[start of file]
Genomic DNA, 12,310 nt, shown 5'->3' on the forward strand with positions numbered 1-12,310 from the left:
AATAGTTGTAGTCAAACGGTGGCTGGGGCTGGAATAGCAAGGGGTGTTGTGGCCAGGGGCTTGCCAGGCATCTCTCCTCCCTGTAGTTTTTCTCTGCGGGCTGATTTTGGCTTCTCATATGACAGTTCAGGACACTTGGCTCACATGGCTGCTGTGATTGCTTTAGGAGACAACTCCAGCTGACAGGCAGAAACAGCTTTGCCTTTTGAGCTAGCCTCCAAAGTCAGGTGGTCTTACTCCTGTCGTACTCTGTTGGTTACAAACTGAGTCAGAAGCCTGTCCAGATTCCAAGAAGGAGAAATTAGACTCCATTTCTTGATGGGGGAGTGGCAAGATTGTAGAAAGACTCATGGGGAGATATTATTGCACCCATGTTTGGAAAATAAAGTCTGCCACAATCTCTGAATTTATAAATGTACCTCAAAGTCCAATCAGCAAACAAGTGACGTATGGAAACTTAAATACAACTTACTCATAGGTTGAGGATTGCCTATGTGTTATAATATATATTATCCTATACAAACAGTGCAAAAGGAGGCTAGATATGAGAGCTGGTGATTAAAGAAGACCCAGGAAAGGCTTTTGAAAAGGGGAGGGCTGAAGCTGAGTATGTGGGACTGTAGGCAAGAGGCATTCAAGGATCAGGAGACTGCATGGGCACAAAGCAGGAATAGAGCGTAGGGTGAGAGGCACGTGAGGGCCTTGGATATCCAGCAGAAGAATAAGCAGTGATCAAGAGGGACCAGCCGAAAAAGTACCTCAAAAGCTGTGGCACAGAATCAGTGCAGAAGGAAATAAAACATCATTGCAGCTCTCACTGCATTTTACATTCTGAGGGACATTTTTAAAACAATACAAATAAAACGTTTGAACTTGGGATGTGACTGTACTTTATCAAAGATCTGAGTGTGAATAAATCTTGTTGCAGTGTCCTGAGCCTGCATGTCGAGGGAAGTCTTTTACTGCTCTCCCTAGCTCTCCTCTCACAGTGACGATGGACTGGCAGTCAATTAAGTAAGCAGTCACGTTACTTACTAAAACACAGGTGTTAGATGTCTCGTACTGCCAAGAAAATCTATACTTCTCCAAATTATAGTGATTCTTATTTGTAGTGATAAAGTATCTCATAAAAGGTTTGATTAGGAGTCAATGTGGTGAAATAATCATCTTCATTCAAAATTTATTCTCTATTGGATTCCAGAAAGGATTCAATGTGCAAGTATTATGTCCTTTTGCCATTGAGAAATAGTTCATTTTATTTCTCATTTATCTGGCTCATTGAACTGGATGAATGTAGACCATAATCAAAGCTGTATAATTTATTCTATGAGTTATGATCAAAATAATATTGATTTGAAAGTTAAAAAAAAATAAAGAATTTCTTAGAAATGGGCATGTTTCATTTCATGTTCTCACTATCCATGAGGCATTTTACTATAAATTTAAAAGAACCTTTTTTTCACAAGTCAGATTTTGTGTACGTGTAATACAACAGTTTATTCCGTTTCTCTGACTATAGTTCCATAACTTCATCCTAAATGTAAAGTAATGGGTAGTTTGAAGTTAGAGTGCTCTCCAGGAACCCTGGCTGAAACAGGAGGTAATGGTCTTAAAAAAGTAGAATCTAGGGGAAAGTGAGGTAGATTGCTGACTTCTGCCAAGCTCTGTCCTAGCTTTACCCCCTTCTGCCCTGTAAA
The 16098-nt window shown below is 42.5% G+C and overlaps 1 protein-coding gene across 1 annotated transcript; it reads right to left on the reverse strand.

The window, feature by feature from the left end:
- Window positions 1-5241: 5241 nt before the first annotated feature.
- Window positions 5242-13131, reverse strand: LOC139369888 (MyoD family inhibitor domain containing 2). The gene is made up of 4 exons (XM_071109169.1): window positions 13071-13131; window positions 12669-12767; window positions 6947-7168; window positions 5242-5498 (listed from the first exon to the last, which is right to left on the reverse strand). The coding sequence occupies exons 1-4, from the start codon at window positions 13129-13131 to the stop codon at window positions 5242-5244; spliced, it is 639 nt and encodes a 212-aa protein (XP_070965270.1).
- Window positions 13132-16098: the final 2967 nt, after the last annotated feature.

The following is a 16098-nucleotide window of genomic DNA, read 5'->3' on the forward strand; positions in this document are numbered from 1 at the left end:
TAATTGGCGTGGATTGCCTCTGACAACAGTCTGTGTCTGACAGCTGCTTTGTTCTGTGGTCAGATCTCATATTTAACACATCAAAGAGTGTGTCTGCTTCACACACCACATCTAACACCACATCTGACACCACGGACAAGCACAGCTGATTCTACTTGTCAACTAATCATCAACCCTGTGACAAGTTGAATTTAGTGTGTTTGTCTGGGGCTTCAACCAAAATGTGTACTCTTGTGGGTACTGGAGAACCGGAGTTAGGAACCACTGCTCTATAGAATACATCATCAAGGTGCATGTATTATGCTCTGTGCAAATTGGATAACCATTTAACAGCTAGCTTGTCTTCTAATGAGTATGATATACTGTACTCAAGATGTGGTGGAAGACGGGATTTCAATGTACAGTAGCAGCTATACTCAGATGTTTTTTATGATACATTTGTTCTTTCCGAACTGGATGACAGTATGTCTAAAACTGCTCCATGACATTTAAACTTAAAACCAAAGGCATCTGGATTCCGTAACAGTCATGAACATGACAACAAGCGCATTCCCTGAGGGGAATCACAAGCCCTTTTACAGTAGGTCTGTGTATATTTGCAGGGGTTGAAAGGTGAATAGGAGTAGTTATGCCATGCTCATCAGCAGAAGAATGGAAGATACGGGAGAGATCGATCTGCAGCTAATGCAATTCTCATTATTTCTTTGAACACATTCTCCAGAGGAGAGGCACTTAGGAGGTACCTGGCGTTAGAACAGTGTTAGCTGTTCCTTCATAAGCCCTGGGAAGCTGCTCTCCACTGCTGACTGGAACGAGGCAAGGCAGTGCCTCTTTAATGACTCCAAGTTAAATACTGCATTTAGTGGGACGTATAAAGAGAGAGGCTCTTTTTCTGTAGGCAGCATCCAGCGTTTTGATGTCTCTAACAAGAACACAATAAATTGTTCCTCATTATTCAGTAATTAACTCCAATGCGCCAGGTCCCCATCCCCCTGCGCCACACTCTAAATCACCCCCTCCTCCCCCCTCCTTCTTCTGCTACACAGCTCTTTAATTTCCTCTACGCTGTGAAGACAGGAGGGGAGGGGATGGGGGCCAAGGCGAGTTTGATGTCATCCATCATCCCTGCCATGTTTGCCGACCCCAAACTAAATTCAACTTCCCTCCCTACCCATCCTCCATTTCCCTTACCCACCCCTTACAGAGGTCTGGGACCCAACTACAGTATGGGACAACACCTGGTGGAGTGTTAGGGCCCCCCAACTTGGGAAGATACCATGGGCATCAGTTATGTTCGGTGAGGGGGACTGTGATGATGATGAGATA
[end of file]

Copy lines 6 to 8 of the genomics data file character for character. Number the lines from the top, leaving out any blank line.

- Window positions 5242-13131, reverse strand: LOC139369888 (MyoD family inhibitor domain containing 2). The gene is made up of 4 exons (XM_071109169.1): window positions 13071-13131; window positions 12669-12767; window positions 6947-7168; window positions 5242-5498 (listed from the first exon to the last, which is right to left on the reverse strand). The coding sequence occupies exons 1-4, from the start codon at window positions 13129-13131 to the stop codon at window positions 5242-5244; spliced, it is 639 nt and encodes a 212-aa protein (XP_070965270.1).
- Window positions 13132-16098: the final 2967 nt, after the last annotated feature.

The following is a 16098-nucleotide window of genomic DNA, read 5'->3' on the forward strand; positions in this document are numbered from 1 at the left end: